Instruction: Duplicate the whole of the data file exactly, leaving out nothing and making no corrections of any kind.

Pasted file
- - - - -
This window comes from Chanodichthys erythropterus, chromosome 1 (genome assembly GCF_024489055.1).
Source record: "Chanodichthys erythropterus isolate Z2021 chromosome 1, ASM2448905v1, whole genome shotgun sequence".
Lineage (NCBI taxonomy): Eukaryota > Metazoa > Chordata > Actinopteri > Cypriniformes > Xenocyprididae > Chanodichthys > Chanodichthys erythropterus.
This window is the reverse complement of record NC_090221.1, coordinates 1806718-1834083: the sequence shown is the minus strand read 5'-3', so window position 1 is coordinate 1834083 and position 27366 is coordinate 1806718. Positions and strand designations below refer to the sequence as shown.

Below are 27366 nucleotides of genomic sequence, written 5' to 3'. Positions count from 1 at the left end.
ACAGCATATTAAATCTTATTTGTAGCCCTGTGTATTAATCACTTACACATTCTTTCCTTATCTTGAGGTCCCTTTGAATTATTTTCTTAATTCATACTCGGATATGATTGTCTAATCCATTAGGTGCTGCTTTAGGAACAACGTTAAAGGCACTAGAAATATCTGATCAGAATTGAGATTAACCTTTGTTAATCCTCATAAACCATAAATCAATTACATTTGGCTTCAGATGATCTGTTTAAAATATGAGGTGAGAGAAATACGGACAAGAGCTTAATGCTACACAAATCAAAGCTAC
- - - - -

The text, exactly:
This window comes from Chanodichthys erythropterus, chromosome 1 (genome assembly GCF_024489055.1).
Source record: "Chanodichthys erythropterus isolate Z2021 chromosome 1, ASM2448905v1, whole genome shotgun sequence".
Lineage (NCBI taxonomy): Eukaryota > Metazoa > Chordata > Actinopteri > Cypriniformes > Xenocyprididae > Chanodichthys > Chanodichthys erythropterus.
This window is the reverse complement of record NC_090221.1, coordinates 1806718-1834083: the sequence shown is the minus strand read 5'-3', so window position 1 is coordinate 1834083 and position 27366 is coordinate 1806718. Positions and strand designations below refer to the sequence as shown.

Below are 27366 nucleotides of genomic sequence, written 5' to 3'. Positions count from 1 at the left end.
ACAGCATATTAAATCTTATTTGTAGCCCTGTGTATTAATCACTTACACATTCTTTCCTTATCTTGAGGTCCCTTTGAATTATTTTCTTAATTCATACTCGGATATGATTGTCTAATCCATTAGGTGCTGCTTTAGGAACAACGTTAAAGGCACTAGAAATATCTGATCAGAATTGAGATTAACCTTTGTTAATCCTCATAAACCATAAATCAATTACATTTGGCTTCAGATGATCTGTTTAAAATATGAGGTGAGAGAAATACGGACAAGAGCTTAATGCTACACAAATCAAAGCTAC